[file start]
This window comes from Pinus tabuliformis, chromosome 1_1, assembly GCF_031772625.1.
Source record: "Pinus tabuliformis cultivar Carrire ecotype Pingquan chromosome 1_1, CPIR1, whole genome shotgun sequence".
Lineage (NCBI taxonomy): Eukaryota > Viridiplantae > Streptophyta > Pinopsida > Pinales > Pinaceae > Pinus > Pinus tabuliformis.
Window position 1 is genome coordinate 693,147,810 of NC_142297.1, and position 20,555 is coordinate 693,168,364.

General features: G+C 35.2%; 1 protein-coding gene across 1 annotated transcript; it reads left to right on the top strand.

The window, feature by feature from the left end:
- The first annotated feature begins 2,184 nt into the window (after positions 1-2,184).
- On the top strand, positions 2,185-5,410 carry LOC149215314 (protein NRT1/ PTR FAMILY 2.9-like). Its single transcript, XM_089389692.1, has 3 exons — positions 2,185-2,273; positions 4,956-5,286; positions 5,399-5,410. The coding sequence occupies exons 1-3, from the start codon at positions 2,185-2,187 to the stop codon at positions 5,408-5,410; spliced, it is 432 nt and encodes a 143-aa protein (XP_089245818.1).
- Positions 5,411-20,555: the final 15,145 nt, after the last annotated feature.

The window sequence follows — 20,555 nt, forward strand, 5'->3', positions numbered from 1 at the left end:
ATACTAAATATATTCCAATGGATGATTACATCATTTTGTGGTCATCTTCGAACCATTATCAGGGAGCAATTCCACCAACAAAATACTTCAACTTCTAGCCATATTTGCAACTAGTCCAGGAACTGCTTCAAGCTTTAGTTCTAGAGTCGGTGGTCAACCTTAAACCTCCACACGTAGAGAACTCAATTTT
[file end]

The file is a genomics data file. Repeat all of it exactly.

This window comes from Pinus tabuliformis, chromosome 1_1, assembly GCF_031772625.1.
Source record: "Pinus tabuliformis cultivar Carrire ecotype Pingquan chromosome 1_1, CPIR1, whole genome shotgun sequence".
Lineage (NCBI taxonomy): Eukaryota > Viridiplantae > Streptophyta > Pinopsida > Pinales > Pinaceae > Pinus > Pinus tabuliformis.
Window position 1 is genome coordinate 693,147,810 of NC_142297.1, and position 20,555 is coordinate 693,168,364.

General features: G+C 35.2%; 1 protein-coding gene across 1 annotated transcript; it reads left to right on the top strand.

The window, feature by feature from the left end:
- The first annotated feature begins 2,184 nt into the window (after positions 1-2,184).
- On the top strand, positions 2,185-5,410 carry LOC149215314 (protein NRT1/ PTR FAMILY 2.9-like). Its single transcript, XM_089389692.1, has 3 exons — positions 2,185-2,273; positions 4,956-5,286; positions 5,399-5,410. The coding sequence occupies exons 1-3, from the start codon at positions 2,185-2,187 to the stop codon at positions 5,408-5,410; spliced, it is 432 nt and encodes a 143-aa protein (XP_089245818.1).
- Positions 5,411-20,555: the final 15,145 nt, after the last annotated feature.

The window sequence follows — 20,555 nt, forward strand, 5'->3', positions numbered from 1 at the left end:
ATACTAAATATATTCCAATGGATGATTACATCATTTTGTGGTCATCTTCGAACCATTATCAGGGAGCAATTCCACCAACAAAATACTTCAACTTCTAGCCATATTTGCAACTAGTCCAGGAACTGCTTCAAGCTTTAGTTCTAGAGTCGGTGGTCAACCTTAAACCTCCACACGTAGAGAACTCAATTTT